Style and Technique
Images of light and dark abound in the story: in the physical description of the seashore with its faint light, pale sand, and black groins; in the black pursuer of evening who becomes a white glint outside, then a “something light-coloured” in the dream, and finally a creature of “pale, fluttering draperies” and of “crumpled linen.”
The story is tightly constructed. Parkins’s dream on the first night welds the happenings of his walk home and the situation of the fugitive who trips to the mysterious pursuer in fluttering drapery yet to come. Thus, the reader understands (though Parkins does not) why the disarranged bed linen is sinister and realizes the danger that lurks in the room.
James’s characters tend to be minimal, to exist as vehicles for the plot, as stereotypes, as exemplars of attitudes. Usually the chief character is a leisured scholar or gentleman dilettante whose curiosity produces the events of the tale. Servants are stereotypes; so, often, are other characters. Colonel Wilson, the retired Indian army officer, full of prejudices and common sense, is an example.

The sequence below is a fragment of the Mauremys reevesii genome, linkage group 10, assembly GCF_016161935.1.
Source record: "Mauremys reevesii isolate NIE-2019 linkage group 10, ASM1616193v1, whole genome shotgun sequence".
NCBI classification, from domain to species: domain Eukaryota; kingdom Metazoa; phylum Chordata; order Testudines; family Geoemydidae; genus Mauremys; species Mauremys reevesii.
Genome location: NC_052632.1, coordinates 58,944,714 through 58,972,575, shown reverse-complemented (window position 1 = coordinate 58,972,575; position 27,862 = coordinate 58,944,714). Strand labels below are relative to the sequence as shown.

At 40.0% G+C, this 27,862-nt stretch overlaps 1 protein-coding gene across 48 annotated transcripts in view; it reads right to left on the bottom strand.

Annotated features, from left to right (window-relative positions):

Conversation in James’s story sounds stilted to the contemporary ear. It is the speech of a formal age and an educated class and employs periodic sentences, lengthy by modern standards, complex and slow-moving.
The author’s strength lies in narrative rather than in dialogue or character. Loose sentences and short sentences are often employed, and the story moves well. However, James’s most evident talent as a stylist is his ability to suggest. The fading light, “the wind bitter...
(The entire section is 663 words.)